The Whole Ten Yards
- [Total: 9 Average: 1.2]
- Directed By: Howard Deutch
- Written By: Mitchell Kapner, Mitchell Kapner, George Gallo
- Release Date: April 9, 2004
- Domestic Distributor: Warner Bros
- Cast: Bruce Willis, Matthew Perry, Amanda Peet, Kevin Pollak
Box Office Info:
|Budget: $40 million||Financed by: Franchise Pictures; MHF Zweite Academy Film|
|Domestic Gross: $16,328,471||Overseas Gross: $9,827,310|
This godawful sequel to The Whole Nine Yards (2000), which was Franchise Pictures’ only success, was financed for an alleged $40 million by the notorious Franchise Pictures (known to artificially inflate their budgets, so their co-financiers end up shouldering most of the production costs) and the German based MHF Zweite Academy Film. As per Franchise Pictures’ distribution pact, Warner Bros distributed in the US and in a few select territories.
The Whole Ten Yards was originally scheduled for release on October 17, 2003 but was sent back for reshoots and delayed until April 9, 2004. The Whole Ten Yards received awful reviews and was tracking for an opening in the low to mid teens. It opened over the Easter weekend against a slew of flops — The Alamo, The Girl Next Door, Ella Enchanted and Johnson Family Vacation. The Whole Ten Yards was dead on arrival with $6,685,381 — placing #8 for the weekend led by holdover The Passion Of The Christ.
A week after this film tanked in its first frame, Franchise Pictures went to trial after being sued by the German company Intertainment for fraud from their inflated budget scam. In June, Franchise was found responsible for defrauding Intertainment and ordered to pay $77 million — which would quickly lead to Franchise’s bankruptcy and closure.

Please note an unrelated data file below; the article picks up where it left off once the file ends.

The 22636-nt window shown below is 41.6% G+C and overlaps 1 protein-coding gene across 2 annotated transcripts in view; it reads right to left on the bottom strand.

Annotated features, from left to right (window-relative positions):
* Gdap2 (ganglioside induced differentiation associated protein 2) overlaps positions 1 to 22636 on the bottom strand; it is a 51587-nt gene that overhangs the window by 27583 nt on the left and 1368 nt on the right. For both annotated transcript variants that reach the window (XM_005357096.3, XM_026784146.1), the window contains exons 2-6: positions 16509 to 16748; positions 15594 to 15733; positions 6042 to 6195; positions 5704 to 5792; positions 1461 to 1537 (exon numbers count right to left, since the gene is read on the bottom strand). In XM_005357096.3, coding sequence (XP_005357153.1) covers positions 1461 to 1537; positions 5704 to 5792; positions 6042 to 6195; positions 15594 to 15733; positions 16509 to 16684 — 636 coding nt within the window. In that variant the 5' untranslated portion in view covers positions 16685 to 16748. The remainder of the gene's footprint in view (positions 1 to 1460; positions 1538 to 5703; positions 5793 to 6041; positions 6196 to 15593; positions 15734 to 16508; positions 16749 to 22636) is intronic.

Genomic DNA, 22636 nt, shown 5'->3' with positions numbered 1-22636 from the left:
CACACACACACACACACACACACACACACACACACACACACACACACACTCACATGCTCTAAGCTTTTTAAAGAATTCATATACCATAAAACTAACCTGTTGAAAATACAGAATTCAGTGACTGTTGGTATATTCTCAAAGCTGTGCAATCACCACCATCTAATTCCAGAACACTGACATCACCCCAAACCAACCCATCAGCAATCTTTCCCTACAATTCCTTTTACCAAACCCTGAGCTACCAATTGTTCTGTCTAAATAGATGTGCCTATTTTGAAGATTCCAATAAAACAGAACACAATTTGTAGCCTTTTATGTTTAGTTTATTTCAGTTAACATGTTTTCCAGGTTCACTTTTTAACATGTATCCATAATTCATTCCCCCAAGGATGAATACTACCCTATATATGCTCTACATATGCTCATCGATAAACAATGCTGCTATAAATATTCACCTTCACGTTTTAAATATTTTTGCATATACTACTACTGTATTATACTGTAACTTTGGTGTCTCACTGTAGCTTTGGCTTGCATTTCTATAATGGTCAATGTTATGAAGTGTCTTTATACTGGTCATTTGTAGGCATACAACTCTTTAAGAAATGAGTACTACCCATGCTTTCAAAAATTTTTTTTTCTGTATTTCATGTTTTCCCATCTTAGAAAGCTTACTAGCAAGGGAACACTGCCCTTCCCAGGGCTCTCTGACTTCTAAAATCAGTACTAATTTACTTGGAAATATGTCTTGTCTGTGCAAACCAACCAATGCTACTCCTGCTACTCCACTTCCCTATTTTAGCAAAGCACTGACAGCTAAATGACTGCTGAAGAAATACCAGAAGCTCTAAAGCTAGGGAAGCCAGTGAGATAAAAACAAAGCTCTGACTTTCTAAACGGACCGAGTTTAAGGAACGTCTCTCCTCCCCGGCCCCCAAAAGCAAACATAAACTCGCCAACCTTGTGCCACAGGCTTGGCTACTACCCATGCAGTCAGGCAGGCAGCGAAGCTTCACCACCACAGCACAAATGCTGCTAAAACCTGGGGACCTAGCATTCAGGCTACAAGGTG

Audiences did not like the The Whole Ten Yards any more than critics and it received a toxic C cinemascore. It declined 46.4% the following weekend to $3,585,434 and sank 59.4% in its third session to $1,455,492. The film quickly flopped out of theaters with just $16,328,471. About $8.9 million would be returned after theaters take their percentage of the gross, far less than the P&A spend and the budget would be all red.
Warner Bros distributed in the UK and dumped the film in 58 theaters to all of $245,332 and also dumped the film in France in 50 theaters to $217,134. Russia posted the highest overseas number with a mere $1.4 million and the overseas cume was $9,827,310 across numerous distributors.
In 2012, MHF Zweite Academy Film sued Warner Bros for continuing to collect on revenue from The Whole Ten Yards, Ballistic: Ecks Vs. Sever and The In-Laws, after Warner Bros lost the rights to the films after Franchise Pictures collapsed. Warner Bros was to pay $432,578 to settle and continue to collect revenue and report accounting data on the films, only to not pay and not report the data and lead to another suit in 2015 also regarding the lost rights of the rom-com Laws Of Attraction.
This was the fourth Bruce Willis flop in a row after Bandits (2001), Hart’s War (2002) and Tears of the Sun (2003). His streak of bombs then continued with Hostage (2005), 16 Blocks (2006) and Perfect Stranger (2007) before finally scoring a hit with Live Free or Die Hard (2007). The Whole Ten Yards was also the last studio picture to be toplined by Matthew Perry, who was last seen on screen in the stinker Serving Sara (2002).